Last week I covered four of the nine HR Trends from SHRM, and one thing is clear…change is happening. In the not so distant future, HR will not be just about HR anymore. It will be something more - complex, global and almost visionary-like.
Let’s see what the final five have in store for us!
Analytics – How analytics will revolutionize HR has yet to be seen, but there are some high expectations. We are already experiencing a flood of new software and data analytic applications, and using social media for recruiting efforts, and that is just the beginning of developing your HR analytics capability. Jeanne G. Harris, faculty of Columbia University and co-author of Analytics at Work, suggests a few ways to get real value from HR analytics:
- Develop the organization’s analytical literacy. HR Leaders and decision makers need training to become data-literate.
- Use diverse teams to solve major talent challenges. Challenge teams to break the mold and identify outcomes and innovative solutions.
- Focus on bug results, not analysis. Reports and new insights will not always solve a problem and neither will quick fixes. HR professionals need to go beyond ideas and solutions and be part of the innovative strategies that will turn into actions.
Recruiting – Be global, use social media to find local and worldwide talent. Danielle Monaghan is head of talent acquisition-consumer at Amazon. She sees the rise of social and mobile recruiting to build global talent pools for highly skilled labor. In fact, mobile recruiting is set to become a primary global recruiting strategy, and it is not just the millennial demographic using it. As the skill gap continues to widen, US companies in particular, will need to source and hire talent from other than their home soil; and candidates are more findable through social-centric search capabilities.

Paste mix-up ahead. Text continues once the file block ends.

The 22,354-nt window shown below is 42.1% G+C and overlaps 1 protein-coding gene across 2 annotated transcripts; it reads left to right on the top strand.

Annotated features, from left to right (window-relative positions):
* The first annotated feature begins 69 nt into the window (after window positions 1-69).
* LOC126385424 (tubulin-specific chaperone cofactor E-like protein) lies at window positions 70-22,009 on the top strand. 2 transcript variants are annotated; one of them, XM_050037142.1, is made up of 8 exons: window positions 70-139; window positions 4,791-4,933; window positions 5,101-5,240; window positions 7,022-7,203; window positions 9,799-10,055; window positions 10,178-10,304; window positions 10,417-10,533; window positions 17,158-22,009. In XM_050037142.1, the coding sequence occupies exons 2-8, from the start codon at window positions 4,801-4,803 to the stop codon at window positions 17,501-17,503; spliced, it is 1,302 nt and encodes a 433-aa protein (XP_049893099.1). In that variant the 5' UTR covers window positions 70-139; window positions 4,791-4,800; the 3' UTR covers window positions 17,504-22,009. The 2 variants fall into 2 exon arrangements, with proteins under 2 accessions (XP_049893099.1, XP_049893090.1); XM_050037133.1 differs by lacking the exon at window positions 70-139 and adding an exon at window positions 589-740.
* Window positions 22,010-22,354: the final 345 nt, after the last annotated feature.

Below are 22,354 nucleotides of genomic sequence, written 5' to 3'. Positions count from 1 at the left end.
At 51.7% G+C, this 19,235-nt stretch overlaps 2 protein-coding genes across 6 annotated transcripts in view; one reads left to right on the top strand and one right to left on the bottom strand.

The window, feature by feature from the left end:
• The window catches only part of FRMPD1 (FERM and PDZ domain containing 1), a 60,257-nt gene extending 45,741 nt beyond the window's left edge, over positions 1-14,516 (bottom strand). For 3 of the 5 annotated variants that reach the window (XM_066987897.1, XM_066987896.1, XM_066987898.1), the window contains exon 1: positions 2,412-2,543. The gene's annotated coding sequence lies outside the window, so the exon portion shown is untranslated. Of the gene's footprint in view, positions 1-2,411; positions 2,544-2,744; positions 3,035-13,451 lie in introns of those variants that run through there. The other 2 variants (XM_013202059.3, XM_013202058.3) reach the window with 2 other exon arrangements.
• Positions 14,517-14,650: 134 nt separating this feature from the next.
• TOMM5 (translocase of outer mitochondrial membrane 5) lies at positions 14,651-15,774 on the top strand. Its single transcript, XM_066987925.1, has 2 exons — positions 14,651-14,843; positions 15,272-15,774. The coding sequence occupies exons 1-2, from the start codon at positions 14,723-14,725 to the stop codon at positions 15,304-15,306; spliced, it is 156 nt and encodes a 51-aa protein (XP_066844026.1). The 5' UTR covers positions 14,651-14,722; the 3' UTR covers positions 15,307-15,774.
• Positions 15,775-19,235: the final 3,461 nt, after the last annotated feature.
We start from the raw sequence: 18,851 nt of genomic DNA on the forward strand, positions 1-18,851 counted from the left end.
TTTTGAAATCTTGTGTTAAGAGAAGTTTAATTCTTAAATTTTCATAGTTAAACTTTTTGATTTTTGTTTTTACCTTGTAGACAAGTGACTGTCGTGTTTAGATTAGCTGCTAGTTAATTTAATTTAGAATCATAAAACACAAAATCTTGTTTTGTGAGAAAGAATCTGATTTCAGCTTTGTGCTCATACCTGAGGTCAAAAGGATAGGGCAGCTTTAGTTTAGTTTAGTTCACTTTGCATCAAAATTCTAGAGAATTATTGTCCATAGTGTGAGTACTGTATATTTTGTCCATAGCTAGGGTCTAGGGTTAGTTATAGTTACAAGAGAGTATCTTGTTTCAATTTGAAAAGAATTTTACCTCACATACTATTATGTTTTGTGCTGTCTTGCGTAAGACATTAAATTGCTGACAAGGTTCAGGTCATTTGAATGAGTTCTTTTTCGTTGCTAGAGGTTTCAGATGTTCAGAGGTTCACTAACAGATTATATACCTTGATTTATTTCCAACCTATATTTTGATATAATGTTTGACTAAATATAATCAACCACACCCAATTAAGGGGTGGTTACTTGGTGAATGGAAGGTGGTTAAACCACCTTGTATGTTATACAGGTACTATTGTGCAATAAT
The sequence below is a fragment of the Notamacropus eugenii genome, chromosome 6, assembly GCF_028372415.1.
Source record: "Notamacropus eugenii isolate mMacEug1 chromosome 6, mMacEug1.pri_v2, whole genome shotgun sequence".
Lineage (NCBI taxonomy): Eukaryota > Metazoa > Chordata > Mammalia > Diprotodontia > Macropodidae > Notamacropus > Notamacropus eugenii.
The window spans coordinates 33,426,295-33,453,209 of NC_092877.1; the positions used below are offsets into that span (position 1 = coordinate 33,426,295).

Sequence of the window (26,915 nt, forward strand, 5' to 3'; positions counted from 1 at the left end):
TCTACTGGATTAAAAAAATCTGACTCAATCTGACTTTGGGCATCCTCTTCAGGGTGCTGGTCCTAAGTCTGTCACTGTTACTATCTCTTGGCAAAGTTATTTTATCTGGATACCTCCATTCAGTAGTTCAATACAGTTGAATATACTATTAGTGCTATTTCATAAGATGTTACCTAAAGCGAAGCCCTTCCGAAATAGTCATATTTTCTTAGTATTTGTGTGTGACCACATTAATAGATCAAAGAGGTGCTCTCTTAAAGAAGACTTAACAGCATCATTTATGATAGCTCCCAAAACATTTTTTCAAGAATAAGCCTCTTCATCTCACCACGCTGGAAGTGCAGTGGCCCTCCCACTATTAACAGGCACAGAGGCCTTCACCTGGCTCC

Ethics - Is your culture built to survive the pressures of organizational goals? Chris MacDonald, associate professor and director of the Jim Pattison Ethical Leadership Program at Ryerson University, talks about how HR’s greatest impact might be in determining the ethical character of the individuals who are hired and retained. Also, HR ethics are beyond recruitment and reach the communication of benefits programs and the fairness in the discipline of employees to not letting executives lose sight of the role of culture within the organization.
The Bottom Line – Balancing the language of finance and the art of HR. Peter Cappelli, Professor of Management at The Wharton School shares three tips for HR leaders to sharpen their strategic skills and avoid corporate leaders wanting to detonate HR:
- Recognize that good HR is about making choices.
- Learn enough finance to understand the factors that drive shareholder value.
- Choose your continuing education options wisely.
Communication – Benefits are crucial retention tool and keeping employees from your competition is getting even harder. Jennifer Benz, founder and CEO of Benz Communications, thinks it is time for a change and to develop creative strategies for informing your workforce about their benefits. She even goes on to share that creating engaging channels (thinking like a marketer) to communicate the information frequently and in a user-friendly experience go a long way in keeping employees informed, happy and productive.
It is no surprise that these nine HR trends are the future of HR. Being on the cusp of the HR evolution can be a little scary, but also exciting as one figures out what it all means from a personal and professional perspective.
To succeed in the new world of HR, one needs to identify and prepare to go beyond the traditional role of HR and challenge themselves to be the next generation of people leaders with new skills and responsibilities.